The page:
Joe Schubert knows exactly how this year’s corn crop is handling all that rain. “Where the tile lines are, it’s 6 feet tall and tasseling, and in between the tile lines, it’s 4 feet tall and turning yellow,” said Schubert, an agronomic coach at Farm Journal Corn College in Coldwater, Mich.
The situation raises some big question for farmers dealing with those waterlogged fields: Can this crop be saved, and is it worth the money?
It depends, according to Schubert.
“It’s an evaluation of time--how much time we have left, how much growth we have on the plant,” he said. “If the plant’s only 3 feet tall and we’ve already got eight nodes showing, the possibility of that plant making good yield is probably pretty rare, so we’re probably not going to put a lot of money into it. If we’re not seeing as much stress other than just nitrogen and the nodes are still relatively far apart … then I think it’s absolutely worth coming back in and putting some nitrogen on late.”
Listen to Schubert's full remarks here:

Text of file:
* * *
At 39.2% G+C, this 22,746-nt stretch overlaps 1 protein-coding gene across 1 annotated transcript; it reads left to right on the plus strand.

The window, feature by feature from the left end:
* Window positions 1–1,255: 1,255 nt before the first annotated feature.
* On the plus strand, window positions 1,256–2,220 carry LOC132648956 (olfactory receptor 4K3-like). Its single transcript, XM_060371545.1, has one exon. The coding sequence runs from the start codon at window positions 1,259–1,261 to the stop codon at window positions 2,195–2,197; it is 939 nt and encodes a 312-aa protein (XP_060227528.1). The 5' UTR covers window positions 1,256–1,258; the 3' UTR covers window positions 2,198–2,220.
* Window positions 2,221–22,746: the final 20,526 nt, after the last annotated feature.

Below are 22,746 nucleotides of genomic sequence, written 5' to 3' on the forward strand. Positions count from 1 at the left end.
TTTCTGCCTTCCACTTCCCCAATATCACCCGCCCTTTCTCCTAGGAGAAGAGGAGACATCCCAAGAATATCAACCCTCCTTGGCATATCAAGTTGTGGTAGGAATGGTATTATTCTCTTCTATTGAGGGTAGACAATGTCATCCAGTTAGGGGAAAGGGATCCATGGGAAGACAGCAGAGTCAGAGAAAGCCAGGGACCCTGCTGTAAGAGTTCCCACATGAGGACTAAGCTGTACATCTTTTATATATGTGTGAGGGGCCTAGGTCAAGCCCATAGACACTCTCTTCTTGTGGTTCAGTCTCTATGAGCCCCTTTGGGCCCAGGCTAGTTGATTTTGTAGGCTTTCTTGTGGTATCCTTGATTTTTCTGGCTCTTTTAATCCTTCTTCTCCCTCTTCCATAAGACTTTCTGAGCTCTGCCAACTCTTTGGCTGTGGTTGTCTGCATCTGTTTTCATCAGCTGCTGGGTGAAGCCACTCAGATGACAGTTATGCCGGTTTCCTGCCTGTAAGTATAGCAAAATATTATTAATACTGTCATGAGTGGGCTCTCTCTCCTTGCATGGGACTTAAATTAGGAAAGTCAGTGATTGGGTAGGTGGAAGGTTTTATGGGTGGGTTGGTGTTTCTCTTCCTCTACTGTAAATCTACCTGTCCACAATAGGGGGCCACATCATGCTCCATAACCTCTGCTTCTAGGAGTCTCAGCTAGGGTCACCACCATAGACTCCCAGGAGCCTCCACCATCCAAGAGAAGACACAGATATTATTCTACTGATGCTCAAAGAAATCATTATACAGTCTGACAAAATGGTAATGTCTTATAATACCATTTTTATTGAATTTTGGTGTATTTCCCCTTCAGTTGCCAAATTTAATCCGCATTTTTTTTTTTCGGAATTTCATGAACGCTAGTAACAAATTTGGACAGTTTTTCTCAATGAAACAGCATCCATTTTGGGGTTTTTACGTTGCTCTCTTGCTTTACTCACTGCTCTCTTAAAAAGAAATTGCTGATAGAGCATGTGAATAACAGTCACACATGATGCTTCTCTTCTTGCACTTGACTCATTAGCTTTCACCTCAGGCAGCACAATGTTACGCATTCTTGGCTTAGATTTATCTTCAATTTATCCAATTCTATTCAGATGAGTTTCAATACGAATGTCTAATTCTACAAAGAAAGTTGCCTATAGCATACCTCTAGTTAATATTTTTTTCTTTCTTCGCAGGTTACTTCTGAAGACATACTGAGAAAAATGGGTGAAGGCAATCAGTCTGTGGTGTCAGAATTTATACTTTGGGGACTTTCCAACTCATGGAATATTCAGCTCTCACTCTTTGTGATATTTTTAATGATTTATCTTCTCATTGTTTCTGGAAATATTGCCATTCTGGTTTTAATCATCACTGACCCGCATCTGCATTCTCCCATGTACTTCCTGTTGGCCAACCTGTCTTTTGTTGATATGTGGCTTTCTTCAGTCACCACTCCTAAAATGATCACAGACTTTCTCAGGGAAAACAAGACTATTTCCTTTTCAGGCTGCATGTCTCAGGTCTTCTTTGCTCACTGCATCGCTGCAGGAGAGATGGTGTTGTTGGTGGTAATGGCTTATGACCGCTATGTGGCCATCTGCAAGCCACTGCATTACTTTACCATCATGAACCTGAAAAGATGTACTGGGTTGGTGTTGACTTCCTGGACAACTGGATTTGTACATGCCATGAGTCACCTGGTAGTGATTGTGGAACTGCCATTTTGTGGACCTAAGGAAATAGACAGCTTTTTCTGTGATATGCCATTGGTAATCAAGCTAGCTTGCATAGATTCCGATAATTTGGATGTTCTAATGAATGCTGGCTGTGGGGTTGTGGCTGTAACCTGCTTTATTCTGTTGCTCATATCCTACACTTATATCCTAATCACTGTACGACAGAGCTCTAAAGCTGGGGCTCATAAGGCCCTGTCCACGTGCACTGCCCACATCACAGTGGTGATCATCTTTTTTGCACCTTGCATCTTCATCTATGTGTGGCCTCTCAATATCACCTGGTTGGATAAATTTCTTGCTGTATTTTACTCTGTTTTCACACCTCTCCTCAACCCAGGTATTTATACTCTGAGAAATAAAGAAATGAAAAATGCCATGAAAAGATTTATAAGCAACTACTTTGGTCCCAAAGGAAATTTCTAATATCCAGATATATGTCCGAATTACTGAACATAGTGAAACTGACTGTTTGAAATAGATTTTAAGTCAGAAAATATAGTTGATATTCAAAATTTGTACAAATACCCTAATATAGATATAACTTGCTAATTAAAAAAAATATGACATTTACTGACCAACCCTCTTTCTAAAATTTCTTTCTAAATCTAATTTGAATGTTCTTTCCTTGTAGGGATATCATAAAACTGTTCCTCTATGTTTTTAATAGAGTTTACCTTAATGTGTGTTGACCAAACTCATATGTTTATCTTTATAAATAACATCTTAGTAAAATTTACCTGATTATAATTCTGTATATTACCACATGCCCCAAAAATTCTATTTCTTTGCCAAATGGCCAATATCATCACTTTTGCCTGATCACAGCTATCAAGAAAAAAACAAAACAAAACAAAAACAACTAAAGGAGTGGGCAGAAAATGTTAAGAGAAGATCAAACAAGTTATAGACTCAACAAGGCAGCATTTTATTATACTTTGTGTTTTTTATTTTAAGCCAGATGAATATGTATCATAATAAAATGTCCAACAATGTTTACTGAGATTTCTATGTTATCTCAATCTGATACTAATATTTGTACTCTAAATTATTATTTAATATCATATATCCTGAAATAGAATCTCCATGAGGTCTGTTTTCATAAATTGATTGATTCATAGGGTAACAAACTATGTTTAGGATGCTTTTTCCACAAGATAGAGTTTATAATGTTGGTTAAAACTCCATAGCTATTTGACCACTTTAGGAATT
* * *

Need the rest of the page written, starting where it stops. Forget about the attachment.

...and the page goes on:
If there’s still time to salvage the crop, farmers will need to do a little research to make sure the extra time and money will pay off.
“The big thing to take a look at this year is nitrogen management from parts-per-million going out,” Schubert said. “Find out exactly what’s out in the field (so you know) what you have, what you have to work with (and) the condition of your crop. I’ve spent more time scouting this year than I care to admit to try and devise a plan, but adding more nitrogen to save that crop was going to be a must this year.”
Not every grower will decide adding nitrogen is worth the effort this year.
“I’ve got lot of guys looking at this from the crop insurance standpoint saying ‘Well, if I’m going to collect, this is the year to do it, so I’m not going to put any more money into that crop than I have to,’ Schubert said. “Overall, I think we’re going to have a crop—how big it’s going to be, I don’t know …. (But) guys who are managing nitrogen are going to be above-average crop to bumper crop potential.”
Want to see what else farmers learned at Corn College? Click here for more coverage. For more information on Farm Journal Events, visit www.FarmJournalCollege.com.